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  7. #37
    Senior Member Anja's Avatar
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    I understand what you are saying, Ina, but I'm caught up with the idea that anyone should "perhaps correctly" have low self esteem. Low self-esteem is never a correct attitude to adopt from my perspective.

    How would you determine when you were doing this? How would you judge your accuracy?
    "No ray of sunshine is ever lost, but the green which it awakes into existence needs time to sprout, and it is not always granted to the sower to see the harvest. All work that is worth anything is done in faith." - Albert Schweitzer

  8. #38
    now! in shell form INA's Avatar
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    Quote Originally Posted by Anja View Post
    I understand what you are saying, Ina, but I'm caught up with the idea that anyone should "perhaps correctly" have low self esteem. Low self-esteem is never a correct attitude to adopt from my perspective.

    How would you determine when you were doing this? How would you judge your accuracy?
    Fair point, though I don't see low self-esteem as an attitude, but a state. It's not something you adopt but something that adopts you.
    Sometimes people have low self esteem because they are living way below their capabilities or indulging in self-destructive behavior or not addressing a problem (past/current) that gnaws at them. In that case, low self-esteem is a signal to change aspects of their lives. One way of doing this is to become good at something. Of course, outside affirmation/confirmation of these skills is a sign that you're not delusional.
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  9. #39
    Senior Member prplchknz's Avatar
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    Quote Originally Posted by InaF3157 View Post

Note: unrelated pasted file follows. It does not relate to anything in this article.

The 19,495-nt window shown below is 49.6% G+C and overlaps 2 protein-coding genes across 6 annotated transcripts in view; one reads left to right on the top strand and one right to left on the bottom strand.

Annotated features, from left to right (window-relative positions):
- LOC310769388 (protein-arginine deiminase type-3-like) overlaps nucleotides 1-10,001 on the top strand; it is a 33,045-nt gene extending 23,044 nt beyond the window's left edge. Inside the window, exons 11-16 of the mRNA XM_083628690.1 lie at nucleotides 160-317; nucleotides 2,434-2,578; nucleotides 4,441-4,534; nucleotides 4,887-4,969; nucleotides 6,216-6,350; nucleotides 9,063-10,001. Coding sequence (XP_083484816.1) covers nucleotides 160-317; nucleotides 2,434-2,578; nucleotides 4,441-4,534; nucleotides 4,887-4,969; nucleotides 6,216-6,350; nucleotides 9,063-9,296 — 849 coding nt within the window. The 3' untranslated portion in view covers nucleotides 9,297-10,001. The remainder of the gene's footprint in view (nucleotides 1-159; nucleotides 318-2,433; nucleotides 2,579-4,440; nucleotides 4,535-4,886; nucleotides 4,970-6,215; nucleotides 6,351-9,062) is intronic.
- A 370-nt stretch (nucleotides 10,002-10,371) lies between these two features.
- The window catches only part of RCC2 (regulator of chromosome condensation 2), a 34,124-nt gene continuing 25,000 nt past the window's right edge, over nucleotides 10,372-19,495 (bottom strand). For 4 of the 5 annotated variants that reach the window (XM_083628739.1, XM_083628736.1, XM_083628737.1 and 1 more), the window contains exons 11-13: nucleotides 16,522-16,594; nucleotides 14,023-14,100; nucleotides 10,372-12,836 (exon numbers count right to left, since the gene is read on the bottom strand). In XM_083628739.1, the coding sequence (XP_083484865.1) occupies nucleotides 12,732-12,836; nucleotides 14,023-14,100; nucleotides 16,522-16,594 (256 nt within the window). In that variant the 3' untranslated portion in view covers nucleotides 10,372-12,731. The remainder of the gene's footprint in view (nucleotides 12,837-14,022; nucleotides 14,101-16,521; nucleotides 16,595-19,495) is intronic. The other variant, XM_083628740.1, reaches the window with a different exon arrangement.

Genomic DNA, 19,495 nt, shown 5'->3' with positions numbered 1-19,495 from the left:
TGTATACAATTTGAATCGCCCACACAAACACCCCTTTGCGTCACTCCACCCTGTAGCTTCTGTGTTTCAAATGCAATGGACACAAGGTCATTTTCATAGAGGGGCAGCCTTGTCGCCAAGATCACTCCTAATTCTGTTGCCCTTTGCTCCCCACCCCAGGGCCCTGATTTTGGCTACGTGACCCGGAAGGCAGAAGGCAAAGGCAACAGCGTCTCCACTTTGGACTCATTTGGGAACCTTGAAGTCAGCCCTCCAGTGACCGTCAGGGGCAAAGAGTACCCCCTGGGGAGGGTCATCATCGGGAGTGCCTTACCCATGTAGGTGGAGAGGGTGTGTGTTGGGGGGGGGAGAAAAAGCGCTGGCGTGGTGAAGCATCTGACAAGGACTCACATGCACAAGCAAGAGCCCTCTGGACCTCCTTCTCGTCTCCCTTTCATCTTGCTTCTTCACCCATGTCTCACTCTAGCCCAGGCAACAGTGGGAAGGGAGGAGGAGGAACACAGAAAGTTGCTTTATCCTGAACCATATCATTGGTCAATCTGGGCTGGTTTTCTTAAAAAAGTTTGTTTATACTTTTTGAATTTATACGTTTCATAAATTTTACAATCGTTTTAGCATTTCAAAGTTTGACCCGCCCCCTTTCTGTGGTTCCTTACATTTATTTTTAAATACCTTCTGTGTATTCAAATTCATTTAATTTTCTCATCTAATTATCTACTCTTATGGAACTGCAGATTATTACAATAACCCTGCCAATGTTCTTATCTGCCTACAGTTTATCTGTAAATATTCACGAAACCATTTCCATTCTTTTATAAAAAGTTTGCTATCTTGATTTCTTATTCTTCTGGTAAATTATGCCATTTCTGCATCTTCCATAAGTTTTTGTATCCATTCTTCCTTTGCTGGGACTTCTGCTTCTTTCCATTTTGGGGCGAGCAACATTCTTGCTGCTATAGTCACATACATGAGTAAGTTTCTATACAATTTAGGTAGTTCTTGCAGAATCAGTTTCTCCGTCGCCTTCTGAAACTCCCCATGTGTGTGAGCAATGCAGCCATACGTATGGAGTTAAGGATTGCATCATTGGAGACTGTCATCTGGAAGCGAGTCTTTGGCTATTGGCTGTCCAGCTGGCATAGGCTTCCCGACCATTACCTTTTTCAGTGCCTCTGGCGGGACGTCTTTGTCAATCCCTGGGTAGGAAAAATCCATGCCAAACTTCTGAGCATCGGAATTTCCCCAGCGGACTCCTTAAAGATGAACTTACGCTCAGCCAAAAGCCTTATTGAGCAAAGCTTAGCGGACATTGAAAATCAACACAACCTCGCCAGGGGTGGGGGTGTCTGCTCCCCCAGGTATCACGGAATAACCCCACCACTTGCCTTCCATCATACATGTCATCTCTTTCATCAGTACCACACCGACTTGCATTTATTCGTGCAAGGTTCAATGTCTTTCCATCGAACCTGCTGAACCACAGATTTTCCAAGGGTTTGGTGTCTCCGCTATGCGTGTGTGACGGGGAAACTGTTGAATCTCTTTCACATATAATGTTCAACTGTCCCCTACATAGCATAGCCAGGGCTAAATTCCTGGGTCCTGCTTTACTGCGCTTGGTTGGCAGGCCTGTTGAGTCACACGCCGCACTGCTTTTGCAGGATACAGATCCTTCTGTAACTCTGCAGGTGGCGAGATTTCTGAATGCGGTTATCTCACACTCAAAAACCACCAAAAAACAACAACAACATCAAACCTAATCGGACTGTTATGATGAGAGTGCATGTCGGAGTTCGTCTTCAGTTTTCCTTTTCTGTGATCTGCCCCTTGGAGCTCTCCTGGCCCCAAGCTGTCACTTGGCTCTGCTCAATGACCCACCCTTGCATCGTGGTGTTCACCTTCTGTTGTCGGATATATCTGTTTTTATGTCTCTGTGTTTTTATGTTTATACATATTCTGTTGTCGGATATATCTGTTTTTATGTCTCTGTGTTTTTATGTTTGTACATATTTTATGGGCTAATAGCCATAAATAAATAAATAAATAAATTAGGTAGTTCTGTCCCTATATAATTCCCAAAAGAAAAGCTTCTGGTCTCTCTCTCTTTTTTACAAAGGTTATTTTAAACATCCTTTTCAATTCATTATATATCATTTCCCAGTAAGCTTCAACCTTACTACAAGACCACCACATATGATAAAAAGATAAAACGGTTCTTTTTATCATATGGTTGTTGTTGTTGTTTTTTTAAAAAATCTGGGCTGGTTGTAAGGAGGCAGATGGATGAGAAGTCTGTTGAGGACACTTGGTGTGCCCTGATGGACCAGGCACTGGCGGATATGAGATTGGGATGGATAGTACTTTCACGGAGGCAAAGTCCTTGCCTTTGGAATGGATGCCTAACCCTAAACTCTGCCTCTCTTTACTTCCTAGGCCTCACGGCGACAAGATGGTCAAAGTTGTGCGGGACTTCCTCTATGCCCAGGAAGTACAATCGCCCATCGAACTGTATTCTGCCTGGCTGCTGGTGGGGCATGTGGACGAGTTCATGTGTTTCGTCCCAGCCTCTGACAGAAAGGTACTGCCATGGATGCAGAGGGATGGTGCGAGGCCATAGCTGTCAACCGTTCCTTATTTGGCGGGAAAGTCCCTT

Fair point, though I don't see low self-esteem as an attitude, but a state. It's not something you adopt but something that adopts you.
    Sometimes people have low self esteem because they are living way below their capabilities or indulging in self-destructive behavior or not addressing a problem (past/current) that gnaws at them. In that case, low self-esteem is a signal to change aspects of their lives. One way of doing this is to become good at something. Of course, outside affirmation/confirmation of these skills is a sign that you're not delusional.
    exactly, no one with true low self esteem wakes up and goes you know it's tuesday i think I'm going to have no self esteem. It is not that simple. I mean esteem is not built or torn down over night. You can take steps to improve, but it's not going to be you're going to wake up one day and think you're the shit, if the day before you thought you were shit. You might think you are, but even if you feel good about your self for a split second if you have low self esteem you'll go right back to your "normal" mode of being self critical.
    In no likes experiment.

    that is all

    i dunno what else to say so

  10. #40
    Senior Member Anja's Avatar
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    Yes, I agree that self-esteem seems to be more of a mind-set than an attitude. The question remains for me how one determines they are afflicted with it.

    Some people are self-aware and know that it is an issue for them. Others have developed their own coping skills to hide it from themselves/others. It will manifest to others as attitude/behavior and others can make good guesses that that may be something that a person needs to work on from what they can see.

    And prpl makes good points at how very stubborn that mindset can be.

    So now, I just had a thought. Could doing things for others possibly be a way one could work on building healthy self-esteem? Or would an attitude of service always be maladaptive for someone with low self-esteem?
    "No ray of sunshine is ever lost, but the green which it awakes into existence needs time to sprout, and it is not always granted to the sower to see the harvest. All work that is worth anything is done in faith." - Albert Schweitzer